A major competitor drives innovation

by | Oct 8, 2018 | Alumni Profiles, Fall 2018 | 0 comments

It can easily be said that Marty Jertson ’02 has an affinity for golf.

“My dad got me into it,” Jertson said, having played the sport since he was 7 years old. “Golf was what we would do every weekend.”

When he got to Mines, Jertson played golf all four years, finishing third at the RMAC Championships as a senior. After graduating with his mechanical engineering degree in 2002 and a short stint trying to earn his way on the PGA Tour, he accepted a job at PING Golf, a golf equipment manufacturer. Today, Jertson is the director of product development, designing clubs for the sport he loves. 

“I lead the vision of our talented and passionate design group with a 10- or 20-year outlook and work on product design,” Jertson said. “I get to do 3D CAD work, finite element analysis, simulated airflow analysis and try to actionably integrate technologies together into our product designs.”

For the recent PING G Ladies Edition driver, Jertson and his team worked to make the club head light but also forgiving. “We did a big impulse-momentum optimization,” Jertson said. “We optimized the head weight around the distribution of the club head speed that would be used by women.”

Additionally, Jertson had the original idea for and worked on the development of iPING, an app that utilizes the gyroscopes and accelerometers in the iPhone to measure attributes of a putting stroke. “We leveraged the sensors in phones to make an amazing tool,” Jertson said. “I don’t know if we would’ve come to market with this without my experience at Mines.”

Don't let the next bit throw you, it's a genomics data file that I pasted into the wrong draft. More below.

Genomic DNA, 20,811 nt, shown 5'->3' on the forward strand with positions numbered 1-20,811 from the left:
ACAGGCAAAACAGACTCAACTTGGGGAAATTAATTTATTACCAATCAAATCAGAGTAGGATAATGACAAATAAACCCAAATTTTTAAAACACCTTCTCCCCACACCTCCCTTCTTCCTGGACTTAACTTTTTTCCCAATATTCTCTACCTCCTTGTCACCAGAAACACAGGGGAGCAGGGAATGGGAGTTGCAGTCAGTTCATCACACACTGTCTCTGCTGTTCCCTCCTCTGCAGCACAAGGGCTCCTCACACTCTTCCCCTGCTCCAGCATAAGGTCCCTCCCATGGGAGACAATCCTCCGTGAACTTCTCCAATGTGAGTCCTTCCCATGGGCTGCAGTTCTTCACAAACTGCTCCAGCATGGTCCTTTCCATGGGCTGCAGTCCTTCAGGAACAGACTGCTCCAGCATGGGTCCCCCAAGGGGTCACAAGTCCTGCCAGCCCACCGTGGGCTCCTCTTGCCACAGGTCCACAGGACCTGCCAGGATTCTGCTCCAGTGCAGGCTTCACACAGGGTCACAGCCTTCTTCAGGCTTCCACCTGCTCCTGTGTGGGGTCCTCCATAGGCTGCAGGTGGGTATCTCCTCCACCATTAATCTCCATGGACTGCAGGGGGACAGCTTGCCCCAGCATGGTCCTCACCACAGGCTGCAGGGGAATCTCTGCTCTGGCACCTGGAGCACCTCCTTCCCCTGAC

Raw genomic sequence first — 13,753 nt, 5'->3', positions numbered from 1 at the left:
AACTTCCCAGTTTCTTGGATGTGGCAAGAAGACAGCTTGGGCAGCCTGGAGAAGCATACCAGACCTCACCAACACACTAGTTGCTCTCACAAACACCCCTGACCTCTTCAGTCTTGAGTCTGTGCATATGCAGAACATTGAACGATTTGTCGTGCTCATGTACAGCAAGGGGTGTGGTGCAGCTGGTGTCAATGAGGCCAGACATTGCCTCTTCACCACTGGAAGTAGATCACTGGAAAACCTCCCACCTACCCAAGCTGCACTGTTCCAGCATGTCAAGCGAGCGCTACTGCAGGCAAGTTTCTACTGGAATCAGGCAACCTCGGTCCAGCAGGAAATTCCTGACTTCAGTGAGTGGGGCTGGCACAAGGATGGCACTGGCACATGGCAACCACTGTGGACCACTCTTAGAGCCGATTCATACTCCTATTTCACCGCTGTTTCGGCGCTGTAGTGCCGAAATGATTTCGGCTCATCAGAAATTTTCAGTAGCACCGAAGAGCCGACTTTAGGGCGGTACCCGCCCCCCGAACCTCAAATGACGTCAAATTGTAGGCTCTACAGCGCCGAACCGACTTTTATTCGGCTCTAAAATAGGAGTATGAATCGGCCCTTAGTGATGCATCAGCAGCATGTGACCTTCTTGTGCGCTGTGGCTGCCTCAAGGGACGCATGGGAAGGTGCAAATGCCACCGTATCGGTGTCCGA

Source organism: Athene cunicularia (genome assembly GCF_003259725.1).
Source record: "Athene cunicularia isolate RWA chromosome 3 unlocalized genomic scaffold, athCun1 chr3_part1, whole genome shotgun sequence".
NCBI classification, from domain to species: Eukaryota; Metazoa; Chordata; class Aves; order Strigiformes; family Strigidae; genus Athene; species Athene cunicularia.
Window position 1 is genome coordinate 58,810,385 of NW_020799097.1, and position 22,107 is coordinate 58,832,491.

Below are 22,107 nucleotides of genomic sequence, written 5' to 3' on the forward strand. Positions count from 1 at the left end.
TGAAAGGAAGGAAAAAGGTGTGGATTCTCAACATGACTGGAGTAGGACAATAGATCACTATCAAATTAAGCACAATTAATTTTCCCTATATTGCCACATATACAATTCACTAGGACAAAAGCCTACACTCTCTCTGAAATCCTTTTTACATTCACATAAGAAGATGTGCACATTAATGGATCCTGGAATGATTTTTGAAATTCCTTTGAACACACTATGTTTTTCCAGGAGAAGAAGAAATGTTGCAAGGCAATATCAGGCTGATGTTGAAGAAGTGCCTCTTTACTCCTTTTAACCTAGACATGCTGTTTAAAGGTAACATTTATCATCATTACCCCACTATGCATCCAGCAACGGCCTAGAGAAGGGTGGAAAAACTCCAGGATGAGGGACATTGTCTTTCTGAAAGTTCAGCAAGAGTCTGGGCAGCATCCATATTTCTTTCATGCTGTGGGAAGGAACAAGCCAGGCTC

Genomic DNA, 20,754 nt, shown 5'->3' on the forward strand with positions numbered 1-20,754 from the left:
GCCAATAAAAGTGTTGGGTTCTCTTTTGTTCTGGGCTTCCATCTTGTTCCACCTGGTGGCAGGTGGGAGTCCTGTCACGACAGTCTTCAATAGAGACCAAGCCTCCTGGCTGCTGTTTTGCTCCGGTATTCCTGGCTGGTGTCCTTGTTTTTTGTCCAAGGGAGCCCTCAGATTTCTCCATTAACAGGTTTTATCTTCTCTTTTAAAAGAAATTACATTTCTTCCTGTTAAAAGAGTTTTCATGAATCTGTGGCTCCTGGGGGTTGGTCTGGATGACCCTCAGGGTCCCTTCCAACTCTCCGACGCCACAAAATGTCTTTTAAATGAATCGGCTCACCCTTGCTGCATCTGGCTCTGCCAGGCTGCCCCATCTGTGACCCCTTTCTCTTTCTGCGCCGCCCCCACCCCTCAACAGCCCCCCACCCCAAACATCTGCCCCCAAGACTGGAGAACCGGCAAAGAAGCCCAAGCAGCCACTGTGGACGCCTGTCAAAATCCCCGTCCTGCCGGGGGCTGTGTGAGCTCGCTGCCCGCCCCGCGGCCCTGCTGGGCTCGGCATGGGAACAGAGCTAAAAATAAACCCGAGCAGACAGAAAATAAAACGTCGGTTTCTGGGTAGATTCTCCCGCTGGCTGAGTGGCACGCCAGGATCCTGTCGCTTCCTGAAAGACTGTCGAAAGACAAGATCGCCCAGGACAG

Though Jertson spends much of his time designing clubs, he still finds time to compete on the golf course and recently qualified for his third PGA Championship. 

“It was fun to be able to get back in there after six years,” Jertson said, acknowledging that he last qualified in 2012 before he became a father and focused on his growing family. 

Jertson says his engineering background has helped him stay in the game. “I take a very technical approach to my game plan, my equipment and understanding when temperature and elevation can affect my trajectory and ball flight,” he said. “My engineering background has given me an immense advantage that allows me to play and practice less than my competitors but still allows me to compete against them.” 

The motivation to improve the design of each new club is embedded in Jertson’s lifetime appreciation and love for the sport. 

“I experience the joys of my work but also pain in any shortcomings,” Jertson said. “Having skin in the game gives me that much more motivation and that much more understanding of the problems we are trying to solve.”